By Nick Brown
Oct 30 (Reuters) - Energy Future Holdings (EFH), the embattled Texas power generator, is planning to make a $270 million interest payment due on Friday, according to a person familiar with the matter.
Many creditors and industry analysts had expected the company to skip the payment and file for bankruptcy to shield it from creditors while it restructured in court.
The decision to make the payment could be a crucial step in the odyssey of EFH’s path toward a restructuring. While it gives the company an extra six months to try to negotiate with creditors, it may also anger some of its more senior bank lenders who would have first claim on its remaining assets, several people close to the matter told Reuters this week.
The planned payment, first reported by the Wall Street Journal, would allow the company to avoid default, and could delay any bankruptcy filing by extending the time the company has to negotiate a restructuring with creditors. Its next interest payment on the bonds in question is not due until May.
The interest payment, owed to subordinated bondholders at EFH’s unregulated power generating unit, is a drop in the bucket in the context of EFH’s $40 billion debt load.
Still, paying it could chill restructuring talks with holders of $20 billion in first-lien bank debt, who would have first dibs on certain of the company’s assets in a bankruptcy and are not keen on seeing other creditors receive cash payouts, several people close to the talks told Reuters.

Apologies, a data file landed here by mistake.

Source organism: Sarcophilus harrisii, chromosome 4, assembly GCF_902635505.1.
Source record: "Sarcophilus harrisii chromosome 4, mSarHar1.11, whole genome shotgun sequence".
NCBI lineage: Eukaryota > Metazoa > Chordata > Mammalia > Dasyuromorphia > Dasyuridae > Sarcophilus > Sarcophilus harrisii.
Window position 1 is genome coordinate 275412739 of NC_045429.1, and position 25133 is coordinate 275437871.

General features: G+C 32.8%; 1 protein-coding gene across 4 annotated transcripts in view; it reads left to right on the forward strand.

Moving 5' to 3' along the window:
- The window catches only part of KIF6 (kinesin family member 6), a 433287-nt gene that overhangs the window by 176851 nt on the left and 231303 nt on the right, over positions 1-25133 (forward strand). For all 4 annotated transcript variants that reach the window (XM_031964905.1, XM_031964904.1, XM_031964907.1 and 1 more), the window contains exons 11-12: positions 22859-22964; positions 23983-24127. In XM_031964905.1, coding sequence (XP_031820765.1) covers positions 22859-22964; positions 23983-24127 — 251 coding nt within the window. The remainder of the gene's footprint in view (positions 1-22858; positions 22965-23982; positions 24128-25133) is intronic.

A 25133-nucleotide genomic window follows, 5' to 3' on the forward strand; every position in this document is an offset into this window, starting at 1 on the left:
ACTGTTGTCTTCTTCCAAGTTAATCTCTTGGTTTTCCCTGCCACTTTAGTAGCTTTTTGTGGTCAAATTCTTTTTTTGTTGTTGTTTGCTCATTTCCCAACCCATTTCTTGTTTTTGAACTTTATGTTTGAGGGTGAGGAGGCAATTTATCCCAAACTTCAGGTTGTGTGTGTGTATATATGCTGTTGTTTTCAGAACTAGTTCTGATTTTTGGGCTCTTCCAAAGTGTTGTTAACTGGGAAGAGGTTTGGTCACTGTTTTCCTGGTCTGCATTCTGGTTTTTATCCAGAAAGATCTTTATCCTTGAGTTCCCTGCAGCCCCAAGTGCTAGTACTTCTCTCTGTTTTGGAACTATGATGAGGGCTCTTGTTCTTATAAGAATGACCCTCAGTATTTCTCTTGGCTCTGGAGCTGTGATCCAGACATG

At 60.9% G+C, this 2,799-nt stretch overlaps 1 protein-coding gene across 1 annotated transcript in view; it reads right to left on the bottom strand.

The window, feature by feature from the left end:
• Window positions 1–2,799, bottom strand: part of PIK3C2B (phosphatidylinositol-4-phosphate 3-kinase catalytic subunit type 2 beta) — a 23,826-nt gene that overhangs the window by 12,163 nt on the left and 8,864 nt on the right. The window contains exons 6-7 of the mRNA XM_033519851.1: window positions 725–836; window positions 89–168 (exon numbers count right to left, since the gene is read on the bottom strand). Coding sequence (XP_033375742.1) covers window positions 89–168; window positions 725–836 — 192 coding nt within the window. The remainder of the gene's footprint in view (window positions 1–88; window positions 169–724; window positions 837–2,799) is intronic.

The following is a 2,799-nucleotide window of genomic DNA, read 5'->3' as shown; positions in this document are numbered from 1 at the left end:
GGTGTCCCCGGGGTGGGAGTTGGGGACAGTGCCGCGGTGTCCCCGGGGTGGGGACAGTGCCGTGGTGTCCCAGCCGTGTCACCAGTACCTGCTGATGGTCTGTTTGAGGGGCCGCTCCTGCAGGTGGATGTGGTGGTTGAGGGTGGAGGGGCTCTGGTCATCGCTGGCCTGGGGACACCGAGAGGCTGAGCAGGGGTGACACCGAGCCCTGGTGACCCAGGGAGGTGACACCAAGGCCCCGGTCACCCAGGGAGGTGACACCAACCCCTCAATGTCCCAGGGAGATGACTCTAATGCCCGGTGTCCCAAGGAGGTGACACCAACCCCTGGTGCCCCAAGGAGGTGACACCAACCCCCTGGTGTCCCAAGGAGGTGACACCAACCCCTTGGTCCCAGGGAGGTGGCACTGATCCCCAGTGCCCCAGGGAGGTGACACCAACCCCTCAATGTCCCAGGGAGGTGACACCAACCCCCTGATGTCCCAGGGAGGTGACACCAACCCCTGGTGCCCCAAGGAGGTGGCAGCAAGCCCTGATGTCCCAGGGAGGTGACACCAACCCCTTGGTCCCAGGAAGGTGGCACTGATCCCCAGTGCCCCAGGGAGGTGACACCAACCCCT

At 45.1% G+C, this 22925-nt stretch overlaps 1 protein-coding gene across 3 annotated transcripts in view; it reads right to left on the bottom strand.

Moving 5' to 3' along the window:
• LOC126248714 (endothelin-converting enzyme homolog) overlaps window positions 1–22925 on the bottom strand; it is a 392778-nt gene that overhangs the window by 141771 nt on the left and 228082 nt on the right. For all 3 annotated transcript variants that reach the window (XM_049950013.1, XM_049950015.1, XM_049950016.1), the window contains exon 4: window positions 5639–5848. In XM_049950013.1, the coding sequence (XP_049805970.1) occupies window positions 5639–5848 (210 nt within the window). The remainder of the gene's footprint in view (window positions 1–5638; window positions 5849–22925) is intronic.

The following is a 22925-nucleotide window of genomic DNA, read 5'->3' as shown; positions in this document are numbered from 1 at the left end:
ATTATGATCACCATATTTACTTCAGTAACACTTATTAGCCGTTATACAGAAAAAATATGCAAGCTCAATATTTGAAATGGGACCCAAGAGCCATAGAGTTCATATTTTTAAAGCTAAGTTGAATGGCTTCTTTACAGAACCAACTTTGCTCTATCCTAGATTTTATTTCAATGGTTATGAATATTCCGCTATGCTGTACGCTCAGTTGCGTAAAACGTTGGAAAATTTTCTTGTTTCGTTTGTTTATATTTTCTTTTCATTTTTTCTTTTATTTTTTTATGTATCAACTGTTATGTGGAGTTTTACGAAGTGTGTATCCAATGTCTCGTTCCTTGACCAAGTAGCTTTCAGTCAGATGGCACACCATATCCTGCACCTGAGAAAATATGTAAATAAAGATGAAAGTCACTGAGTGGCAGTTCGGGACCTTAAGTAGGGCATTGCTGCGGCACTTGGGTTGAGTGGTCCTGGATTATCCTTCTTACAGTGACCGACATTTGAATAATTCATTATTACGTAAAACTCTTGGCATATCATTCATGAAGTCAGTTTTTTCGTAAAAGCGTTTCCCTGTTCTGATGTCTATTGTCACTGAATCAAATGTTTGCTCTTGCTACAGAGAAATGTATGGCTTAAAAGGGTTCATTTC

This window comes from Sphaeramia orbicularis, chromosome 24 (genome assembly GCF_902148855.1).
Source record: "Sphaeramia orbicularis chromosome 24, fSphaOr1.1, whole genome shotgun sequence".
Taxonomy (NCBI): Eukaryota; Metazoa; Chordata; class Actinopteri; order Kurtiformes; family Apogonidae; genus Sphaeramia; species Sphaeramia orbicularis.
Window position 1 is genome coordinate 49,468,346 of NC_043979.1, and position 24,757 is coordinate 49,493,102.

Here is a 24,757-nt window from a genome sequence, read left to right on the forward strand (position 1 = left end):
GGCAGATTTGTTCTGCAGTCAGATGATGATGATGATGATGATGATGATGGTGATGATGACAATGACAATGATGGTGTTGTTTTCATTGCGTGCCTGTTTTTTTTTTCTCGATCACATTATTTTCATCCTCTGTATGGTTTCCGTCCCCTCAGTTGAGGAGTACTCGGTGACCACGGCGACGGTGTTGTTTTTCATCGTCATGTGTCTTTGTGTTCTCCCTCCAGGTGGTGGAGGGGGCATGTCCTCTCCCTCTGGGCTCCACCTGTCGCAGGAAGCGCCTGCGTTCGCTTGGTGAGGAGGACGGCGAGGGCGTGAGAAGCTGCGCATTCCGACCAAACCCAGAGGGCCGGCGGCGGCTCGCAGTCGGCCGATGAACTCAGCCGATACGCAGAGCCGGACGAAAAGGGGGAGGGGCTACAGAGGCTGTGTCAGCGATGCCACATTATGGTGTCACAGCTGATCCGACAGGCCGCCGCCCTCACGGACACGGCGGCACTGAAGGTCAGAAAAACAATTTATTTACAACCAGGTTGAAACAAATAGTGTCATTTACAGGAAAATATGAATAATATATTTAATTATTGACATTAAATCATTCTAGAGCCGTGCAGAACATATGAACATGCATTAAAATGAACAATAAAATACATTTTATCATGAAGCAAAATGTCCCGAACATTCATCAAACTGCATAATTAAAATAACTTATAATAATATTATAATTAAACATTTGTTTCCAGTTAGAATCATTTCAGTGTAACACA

For that reason, many of the people believed the company would skip the payment. But EFH has consistently told creditors in restructuring talks it was keeping the payment option open, the people said.
EFH declined to comment on its plans.
Energy Future Holdings was created in October 2007 in a $45 billion buyout of Dallas-based TXU Corp, the biggest electricity generating and distribution company in Texas.
The buyout, led by KKR & Co, TPG Capital Management LP and the private equity arm of Goldman Sachs, saddled the company with debt just as natural gas prices were about to plunge, making the company’s coal-fired plants unprofitable.
The payment does not necessarily mean a bankruptcy won’t happen. The company could change its mind on making the payment. Or the company could reach a prearranged deal with its creditors that calls for it to file Chapter 11.
While the payment extends the runway for discussions by six months, a deal could be reached at any time. The decision to make the payment could mean the sides are close to a deal and wanted a few extra days to seal it. However, several sources familiar with the talks told Reuters this week that creditor factions are still far apart on the terms of a restructuring.
The linchpin in discussions centers on first- and second-lien bondholders at the company’s regulated power delivery subsidiary, Energy Future Intermediate Holdings, the people said. Those bondholders are demanding compensation for refinancing their bonds, which would likely take the form of new debt, since the company is not in a position to raise cash, two of the people said.
But the bank lenders, given the size and priority of their claims, have more leverage than other creditors. The gap between what the bondholders are demanding and what the lenders are willing to give had not been bridged by Wednesday evening, the people said.
Despite the lenders’ initial stance, some of the bondholders have become restricted from trading over the last several days, meaning talks are alive and well, two of the people said.
It was unclear whether talks would die down if the interest payment was made.
About $29 billion of EFH’s total debt sits on its unregulated side, on the books of the holding company that owns the equity of its retail and power generation businesses. EFIH holds about $7.7 billion in debt, while the balance sits at the EFH parent.